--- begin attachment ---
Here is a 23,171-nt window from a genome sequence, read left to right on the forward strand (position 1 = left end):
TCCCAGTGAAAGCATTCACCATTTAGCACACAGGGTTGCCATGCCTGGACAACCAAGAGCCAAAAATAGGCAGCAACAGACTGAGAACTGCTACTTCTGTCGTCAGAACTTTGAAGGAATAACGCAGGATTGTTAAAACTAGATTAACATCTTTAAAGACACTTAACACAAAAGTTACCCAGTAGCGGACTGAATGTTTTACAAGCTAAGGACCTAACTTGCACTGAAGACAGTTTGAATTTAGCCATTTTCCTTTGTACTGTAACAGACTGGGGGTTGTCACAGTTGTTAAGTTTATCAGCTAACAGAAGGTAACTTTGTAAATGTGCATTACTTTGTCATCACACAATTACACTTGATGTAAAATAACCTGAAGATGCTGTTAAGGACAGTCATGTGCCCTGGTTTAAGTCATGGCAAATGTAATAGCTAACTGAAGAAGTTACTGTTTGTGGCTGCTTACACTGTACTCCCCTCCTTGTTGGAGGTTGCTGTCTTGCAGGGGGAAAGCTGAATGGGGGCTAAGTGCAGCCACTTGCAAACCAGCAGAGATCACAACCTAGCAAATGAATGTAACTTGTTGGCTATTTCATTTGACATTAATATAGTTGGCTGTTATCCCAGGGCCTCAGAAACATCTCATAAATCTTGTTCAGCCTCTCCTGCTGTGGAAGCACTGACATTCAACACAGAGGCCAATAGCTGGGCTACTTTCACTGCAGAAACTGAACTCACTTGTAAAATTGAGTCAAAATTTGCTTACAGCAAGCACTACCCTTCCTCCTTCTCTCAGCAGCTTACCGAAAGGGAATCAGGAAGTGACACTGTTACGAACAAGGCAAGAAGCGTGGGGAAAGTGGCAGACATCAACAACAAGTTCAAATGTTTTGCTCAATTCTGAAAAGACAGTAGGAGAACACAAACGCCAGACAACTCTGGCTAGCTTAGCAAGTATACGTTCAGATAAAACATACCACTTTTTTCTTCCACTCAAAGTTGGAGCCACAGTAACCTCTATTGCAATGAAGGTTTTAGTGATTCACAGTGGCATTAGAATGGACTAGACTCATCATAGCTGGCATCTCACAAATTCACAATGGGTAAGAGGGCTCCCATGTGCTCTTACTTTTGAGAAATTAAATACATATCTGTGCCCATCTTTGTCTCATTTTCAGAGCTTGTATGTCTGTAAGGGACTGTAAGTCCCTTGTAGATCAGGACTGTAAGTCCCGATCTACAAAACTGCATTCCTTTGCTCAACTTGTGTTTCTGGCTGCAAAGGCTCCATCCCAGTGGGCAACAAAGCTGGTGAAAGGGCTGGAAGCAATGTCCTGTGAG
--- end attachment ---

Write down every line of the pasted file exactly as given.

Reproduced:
Here is a 23,171-nt window from a genome sequence, read left to right on the forward strand (position 1 = left end):
TCCCAGTGAAAGCATTCACCATTTAGCACACAGGGTTGCCATGCCTGGACAACCAAGAGCCAAAAATAGGCAGCAACAGACTGAGAACTGCTACTTCTGTCGTCAGAACTTTGAAGGAATAACGCAGGATTGTTAAAACTAGATTAACATCTTTAAAGACACTTAACACAAAAGTTACCCAGTAGCGGACTGAATGTTTTACAAGCTAAGGACCTAACTTGCACTGAAGACAGTTTGAATTTAGCCATTTTCCTTTGTACTGTAACAGACTGGGGGTTGTCACAGTTGTTAAGTTTATCAGCTAACAGAAGGTAACTTTGTAAATGTGCATTACTTTGTCATCACACAATTACACTTGATGTAAAATAACCTGAAGATGCTGTTAAGGACAGTCATGTGCCCTGGTTTAAGTCATGGCAAATGTAATAGCTAACTGAAGAAGTTACTGTTTGTGGCTGCTTACACTGTACTCCCCTCCTTGTTGGAGGTTGCTGTCTTGCAGGGGGAAAGCTGAATGGGGGCTAAGTGCAGCCACTTGCAAACCAGCAGAGATCACAACCTAGCAAATGAATGTAACTTGTTGGCTATTTCATTTGACATTAATATAGTTGGCTGTTATCCCAGGGCCTCAGAAACATCTCATAAATCTTGTTCAGCCTCTCCTGCTGTGGAAGCACTGACATTCAACACAGAGGCCAATAGCTGGGCTACTTTCACTGCAGAAACTGAACTCACTTGTAAAATTGAGTCAAAATTTGCTTACAGCAAGCACTACCCTTCCTCCTTCTCTCAGCAGCTTACCGAAAGGGAATCAGGAAGTGACACTGTTACGAACAAGGCAAGAAGCGTGGGGAAAGTGGCAGACATCAACAACAAGTTCAAATGTTTTGCTCAATTCTGAAAAGACAGTAGGAGAACACAAACGCCAGACAACTCTGGCTAGCTTAGCAAGTATACGTTCAGATAAAACATACCACTTTTTTCTTCCACTCAAAGTTGGAGCCACAGTAACCTCTATTGCAATGAAGGTTTTAGTGATTCACAGTGGCATTAGAATGGACTAGACTCATCATAGCTGGCATCTCACAAATTCACAATGGGTAAGAGGGCTCCCATGTGCTCTTACTTTTGAGAAATTAAATACATATCTGTGCCCATCTTTGTCTCATTTTCAGAGCTTGTATGTCTGTAAGGGACTGTAAGTCCCTTGTAGATCAGGACTGTAAGTCCCGATCTACAAAACTGCATTCCTTTGCTCAACTTGTGTTTCTGGCTGCAAAGGCTCCATCCCAGTGGGCAACAAAGCTGGTGAAAGGGCTGGAAGCAATGTCCTGTGAG